A long list of crabbing issues, decisions on halibut catch sharing, and groundfish regulations look to dominate a fall meeting of Pacific fisheries overseers. The 15 members of the North Pacific Fishery Management Council will gather beginning on Wednesday to discuss fish issues for the Pacific Northwest.
The council is made up of 11 voting and four non-voting members. Seven of the voting members are from the state of Alaska, while others hail from Washington and Oregon. The meeting is being held at the Anchorage Hilton from Oct. 3-9. For those unable to attend the public meeting, online participation is welcomed.
After hearing initial reports from state and federal agencies, the council will move on to big-ticket items such as halibut, groundfish, stellar sea lions, vessel replacement issues and crab management.
In the halibut world, the council will make a final decision on the halibut catch sharing plan. If approved, the plan may move five percent of the yearly halibut allocation from charter and sport operations to commercial fishermen.
There are a total of five options for Pacific halibut allocation on the table. That decision will be the first of the major issues addressed following reports.
Also on the agenda is review of halibut charter limits for 2013 and review of the Observer Deployment Plan. That plan places observers on halibut vessels larger than 60 feet.
“Our fishermen are interested in the changes to the observer program,” said Aleutians East Borough Natural Resources Director Ernie Weiss. “(We’re) looking forward to that report. Plus, halibut takes up the first 16 hours, (and) we’re watching that.”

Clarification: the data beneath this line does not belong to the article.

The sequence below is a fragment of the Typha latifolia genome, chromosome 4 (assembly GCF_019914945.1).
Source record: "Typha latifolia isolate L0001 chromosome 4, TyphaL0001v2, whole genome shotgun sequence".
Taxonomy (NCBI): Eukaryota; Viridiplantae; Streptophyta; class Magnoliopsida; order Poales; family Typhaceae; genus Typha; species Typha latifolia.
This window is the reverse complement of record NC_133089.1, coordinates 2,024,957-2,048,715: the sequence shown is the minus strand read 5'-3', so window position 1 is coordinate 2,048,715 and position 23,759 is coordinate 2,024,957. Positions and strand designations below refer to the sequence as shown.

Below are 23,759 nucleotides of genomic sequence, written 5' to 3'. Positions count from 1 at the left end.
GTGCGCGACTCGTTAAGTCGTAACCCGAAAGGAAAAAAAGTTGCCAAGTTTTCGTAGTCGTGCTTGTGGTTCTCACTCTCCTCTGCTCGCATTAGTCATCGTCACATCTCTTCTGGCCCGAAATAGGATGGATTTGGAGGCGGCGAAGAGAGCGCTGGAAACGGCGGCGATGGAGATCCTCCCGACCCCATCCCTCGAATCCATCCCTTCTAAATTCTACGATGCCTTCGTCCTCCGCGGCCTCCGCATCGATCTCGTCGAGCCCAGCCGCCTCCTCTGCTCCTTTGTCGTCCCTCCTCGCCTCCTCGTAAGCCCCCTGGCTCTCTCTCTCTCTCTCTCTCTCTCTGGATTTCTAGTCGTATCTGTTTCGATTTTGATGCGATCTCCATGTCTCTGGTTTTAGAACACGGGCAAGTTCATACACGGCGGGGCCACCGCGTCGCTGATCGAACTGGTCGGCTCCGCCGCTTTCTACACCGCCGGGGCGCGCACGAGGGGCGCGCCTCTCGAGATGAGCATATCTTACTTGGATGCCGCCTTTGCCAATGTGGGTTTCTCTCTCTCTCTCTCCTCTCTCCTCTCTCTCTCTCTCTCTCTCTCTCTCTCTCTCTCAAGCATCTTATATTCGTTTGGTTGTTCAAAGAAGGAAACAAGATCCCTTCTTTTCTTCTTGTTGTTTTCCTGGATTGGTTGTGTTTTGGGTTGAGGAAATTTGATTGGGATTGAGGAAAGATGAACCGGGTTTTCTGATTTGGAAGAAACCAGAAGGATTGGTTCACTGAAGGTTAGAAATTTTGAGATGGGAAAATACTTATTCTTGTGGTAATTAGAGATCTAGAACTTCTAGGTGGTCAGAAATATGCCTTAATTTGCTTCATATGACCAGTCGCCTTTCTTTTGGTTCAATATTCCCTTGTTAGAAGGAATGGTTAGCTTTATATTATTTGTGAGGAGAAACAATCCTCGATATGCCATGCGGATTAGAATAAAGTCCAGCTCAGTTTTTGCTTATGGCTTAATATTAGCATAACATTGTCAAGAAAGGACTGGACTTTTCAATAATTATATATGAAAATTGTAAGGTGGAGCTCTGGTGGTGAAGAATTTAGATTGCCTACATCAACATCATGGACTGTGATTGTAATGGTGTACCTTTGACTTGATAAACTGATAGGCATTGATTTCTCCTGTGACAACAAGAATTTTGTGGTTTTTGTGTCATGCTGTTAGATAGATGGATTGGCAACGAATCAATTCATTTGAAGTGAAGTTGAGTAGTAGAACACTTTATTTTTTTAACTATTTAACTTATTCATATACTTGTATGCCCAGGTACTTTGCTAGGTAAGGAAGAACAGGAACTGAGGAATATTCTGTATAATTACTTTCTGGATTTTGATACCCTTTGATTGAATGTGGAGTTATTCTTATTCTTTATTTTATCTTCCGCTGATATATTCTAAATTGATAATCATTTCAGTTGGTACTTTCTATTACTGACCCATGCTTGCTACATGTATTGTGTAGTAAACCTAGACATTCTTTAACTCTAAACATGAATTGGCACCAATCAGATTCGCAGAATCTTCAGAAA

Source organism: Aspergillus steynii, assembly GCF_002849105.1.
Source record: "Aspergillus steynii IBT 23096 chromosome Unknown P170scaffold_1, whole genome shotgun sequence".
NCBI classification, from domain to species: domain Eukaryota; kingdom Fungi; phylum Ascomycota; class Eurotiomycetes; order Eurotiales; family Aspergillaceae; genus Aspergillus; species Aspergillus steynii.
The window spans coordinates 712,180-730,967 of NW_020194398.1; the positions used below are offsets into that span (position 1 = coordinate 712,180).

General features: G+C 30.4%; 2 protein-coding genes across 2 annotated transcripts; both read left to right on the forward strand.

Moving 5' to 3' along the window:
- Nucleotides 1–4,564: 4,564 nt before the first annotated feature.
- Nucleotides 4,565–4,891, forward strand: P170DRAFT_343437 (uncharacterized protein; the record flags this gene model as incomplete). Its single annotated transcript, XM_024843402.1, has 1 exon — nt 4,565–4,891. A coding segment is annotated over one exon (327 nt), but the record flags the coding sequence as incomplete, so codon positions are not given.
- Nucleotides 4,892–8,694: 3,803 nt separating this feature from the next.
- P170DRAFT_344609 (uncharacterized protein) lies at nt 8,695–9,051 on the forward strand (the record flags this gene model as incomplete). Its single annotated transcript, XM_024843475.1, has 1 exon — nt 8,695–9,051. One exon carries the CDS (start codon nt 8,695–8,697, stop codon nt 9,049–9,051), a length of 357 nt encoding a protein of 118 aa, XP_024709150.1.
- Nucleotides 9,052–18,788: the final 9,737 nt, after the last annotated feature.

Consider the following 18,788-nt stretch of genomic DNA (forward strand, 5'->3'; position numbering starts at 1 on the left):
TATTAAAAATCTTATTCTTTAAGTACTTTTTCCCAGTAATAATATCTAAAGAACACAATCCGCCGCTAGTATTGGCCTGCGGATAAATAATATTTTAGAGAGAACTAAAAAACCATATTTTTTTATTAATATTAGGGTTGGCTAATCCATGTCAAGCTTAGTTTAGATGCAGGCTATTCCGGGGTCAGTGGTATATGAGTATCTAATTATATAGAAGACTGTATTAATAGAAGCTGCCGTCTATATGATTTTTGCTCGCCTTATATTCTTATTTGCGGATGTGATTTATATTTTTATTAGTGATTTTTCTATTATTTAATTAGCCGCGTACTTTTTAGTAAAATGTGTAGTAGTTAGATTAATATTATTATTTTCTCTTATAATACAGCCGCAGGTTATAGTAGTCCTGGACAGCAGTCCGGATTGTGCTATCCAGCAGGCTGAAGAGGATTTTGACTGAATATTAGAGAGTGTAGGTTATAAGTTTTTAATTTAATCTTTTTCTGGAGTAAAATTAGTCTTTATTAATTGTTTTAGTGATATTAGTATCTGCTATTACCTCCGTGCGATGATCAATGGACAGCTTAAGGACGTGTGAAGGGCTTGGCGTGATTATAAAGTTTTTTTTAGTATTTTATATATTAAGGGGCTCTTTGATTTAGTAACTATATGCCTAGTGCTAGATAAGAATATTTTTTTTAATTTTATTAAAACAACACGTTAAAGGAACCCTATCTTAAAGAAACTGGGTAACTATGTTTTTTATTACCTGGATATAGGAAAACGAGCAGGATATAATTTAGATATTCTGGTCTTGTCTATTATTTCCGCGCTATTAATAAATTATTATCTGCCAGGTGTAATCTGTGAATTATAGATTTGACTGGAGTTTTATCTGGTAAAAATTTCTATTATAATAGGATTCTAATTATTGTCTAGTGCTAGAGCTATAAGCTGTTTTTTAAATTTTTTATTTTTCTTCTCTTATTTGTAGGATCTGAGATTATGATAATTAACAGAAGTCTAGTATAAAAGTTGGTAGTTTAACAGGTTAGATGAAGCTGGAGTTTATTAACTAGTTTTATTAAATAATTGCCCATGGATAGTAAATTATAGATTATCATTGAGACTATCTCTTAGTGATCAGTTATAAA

Other issues on the docket include approval of groundfish catch proposals, review of issues surround the stellar sea lion population and a final action regarding vessel replacement issues. Amendment 80 of the fishery management plan, the vessel replacement rule identifi es and limits the vessels that can be used for the Bering Sea and Aleutian Island ground fishery.
The agenda will also cover a complexity of crab industry issues. Those include a review of the Right of First Refusal contract, a review of crab fishery participation requirements, crew provisions, a discussion
of binding arbitration issues, a review of crab data reporting and discussion of alternatives for the tanner crab rebuilding plan in the Bering Sea and Aleutian Islands.
Weiss noted that his office is also watching a groundfish agenda item, covering feedback regarding the Central Gulf of Alaska trawl prohibited species catch tools.
“Our trawl fi shermen want protections for communities,” said Weiss, “not necessarily a new catch share program. I think the recently passed Kodiak Borough resolutions on the subject are a good starting